22 December 2020

Why South African Businesses Should Apply For A Section 11D Tax Incentive Today.



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Section 11D of the South African Income Tax Act (the "Act"), makes provision for a tax incentive scheme, commonly referred to as the Research and Development (R&D) tax incentive.
South Africa Intellectual Property
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Section 11D of the South African Income Tax Act (the "Act"), makes provision for a tax incentive scheme, commonly referred to as the Research and Development (R&D) tax incentive. The R&D tax incentive is a very attractive tool for any business, as it offers businesses the opportunity to deduct R1.50 from its taxable income for every R1.00 spent on R&D.

Recent statistics regarding the incentive

The R&D tax incentive has provided over R50 billion of support to businesses since its inception in 2006. During the period November 2006 to February 2019, 1349 applications have been submitted to the Department of Science and Innovation (the "DSI"). 845 of these submitted applications have been approved, which equates to an approval rate of approximately 63%.

Which businesses should apply for the incentive?

A business will be eligible for a tax deduction equal to 150% of expenditure incurred, if such expenditure is incurred directly and solely for R&D activity in South Africa, and such expenditure is incurred after the date on which an application for approval of the R&D was submitted to the DSI. Therefore, any business which conducts R&D in South Africa (and which has not done so yet for current or future projects) should consider applying for the R&D tax incentive.

What qualifies as R&D?

In terms of the Act, R&D means systematic investigative or systematic experimental activities of which the result is uncertain, the purpose of which is any one of:

  • discovering non-obvious scientific or technological knowledge;
  • creating or developing an invention as defined in the South African Patents Act;
  • creating or developing a functional design as defined in the South African Designs Act;
  • creating or developing a computer program as defined in the South African Copyright Act;
  • creating or developing a multi-source pharmaceutical product; and
  • conducting a clinical trial as provided for in the Guidelines for good practice in the conduct of clinical trials with human participants in South Africa.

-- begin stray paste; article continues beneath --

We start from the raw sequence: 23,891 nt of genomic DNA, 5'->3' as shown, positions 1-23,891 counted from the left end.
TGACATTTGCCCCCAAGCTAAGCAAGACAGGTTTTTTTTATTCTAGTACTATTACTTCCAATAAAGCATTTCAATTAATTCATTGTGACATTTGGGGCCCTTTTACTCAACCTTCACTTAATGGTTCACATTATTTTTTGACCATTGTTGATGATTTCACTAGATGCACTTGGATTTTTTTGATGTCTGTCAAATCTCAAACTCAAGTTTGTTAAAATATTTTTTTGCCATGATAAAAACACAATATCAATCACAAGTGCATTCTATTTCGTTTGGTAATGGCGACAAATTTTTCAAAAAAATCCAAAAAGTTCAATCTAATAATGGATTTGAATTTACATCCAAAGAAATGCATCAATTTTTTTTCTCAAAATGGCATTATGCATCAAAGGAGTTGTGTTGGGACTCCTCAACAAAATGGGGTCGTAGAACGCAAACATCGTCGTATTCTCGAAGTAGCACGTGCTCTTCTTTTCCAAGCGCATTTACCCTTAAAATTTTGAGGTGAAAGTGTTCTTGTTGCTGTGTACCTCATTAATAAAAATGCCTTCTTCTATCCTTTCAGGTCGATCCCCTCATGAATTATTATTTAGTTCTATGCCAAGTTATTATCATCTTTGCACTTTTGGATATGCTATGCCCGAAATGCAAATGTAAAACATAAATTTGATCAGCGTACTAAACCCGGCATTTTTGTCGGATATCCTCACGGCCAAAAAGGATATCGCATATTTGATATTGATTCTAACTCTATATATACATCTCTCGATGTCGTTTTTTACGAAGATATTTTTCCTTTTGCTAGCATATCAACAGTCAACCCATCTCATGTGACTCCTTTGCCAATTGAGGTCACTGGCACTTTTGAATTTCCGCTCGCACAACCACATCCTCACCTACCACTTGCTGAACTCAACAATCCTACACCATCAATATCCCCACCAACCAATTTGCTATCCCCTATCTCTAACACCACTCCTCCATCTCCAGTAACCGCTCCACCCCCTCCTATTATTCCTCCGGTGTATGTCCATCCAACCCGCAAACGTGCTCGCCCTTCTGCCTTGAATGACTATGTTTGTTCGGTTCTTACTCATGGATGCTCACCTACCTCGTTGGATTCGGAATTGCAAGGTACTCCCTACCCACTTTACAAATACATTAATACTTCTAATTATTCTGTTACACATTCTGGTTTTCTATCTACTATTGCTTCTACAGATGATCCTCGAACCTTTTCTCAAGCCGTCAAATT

Further, the deduction is not limited to the above project aims, but also for projects for which the aim is a significant and innovative improvement to any of the above inventions, functional designs or computer programs.

Can R&D be outsourced?

The R&D tax incentive includes within its scope expenditure related to outsourced R&D, where such R&D is outsourced to:

  • an institution, board or body that is exempt from normal tax under section 10 (1)(cA) of the Act (e.g. South African universities and science councils)?
  • the Council for Scientific and Industrial Research?
  • a company forming part of the same group of companies, and the company that carries on the R&D does not claim its R&D expenditure with the R&D tax incentive; or
  • another company, provided that only the outsourcing company may determine or alter the methodology of the research.

This provides a practical alternative for businesses which consider conducting R&D, but which do not have the skills and/or facilities to conduct the desired R&D internally.

What about confidentiality of information?

Subsection (18) determines that all matters must be kept secret by all employees of the DSI. Therefore, confidentiality is maintained and there is no risk of competitors acquiring sensitive information or that the matter disclosed in an R&D tax incentive application can be used in an attack against registered IP, such as a patent.

Progress made in the processing of applications

In the last decade, applicants for the R&D tax incentive have experienced several issues with obtaining timeous approval for the stipulated supercharged tax deduction. The reasons for these issues mainly related to a shortage of skilled resources at the DSI capable of assessing the applications. This shortage created a significant backlog in the processing of applications and resulted in long and frustrating waiting periods for applicants before receiving a decision.

The good news is that, according to information available to us, the backlog has recently been substantially eradicated and applicants are receiving feedback much more promptly than before. The application process has recently also become more transparent, and one can enquire about the progression of one's application at any time. A last bit of good news is that, in the event that the DSI reaches a decision to deny an application, an applicant is provided an opportunity to respond to the DSI's decision to convince the DSI to approve the application.

Who has experience and can assist businesses with their R&D tax incentive applications?

KISCH IP has an excellent track record in assisting clients in successfully obtaining approval for R&D projects in terms of the R&D tax incentive. If your business conducts R&D in South Africa and has not yet applied for the section 11D R&D tax incentive, you are welcome to schedule a consultation with a professional at KISCH IP.

The content of this article is intended to provide a general guide to the subject matter. Specialist advice should be sought about your specific circumstances.

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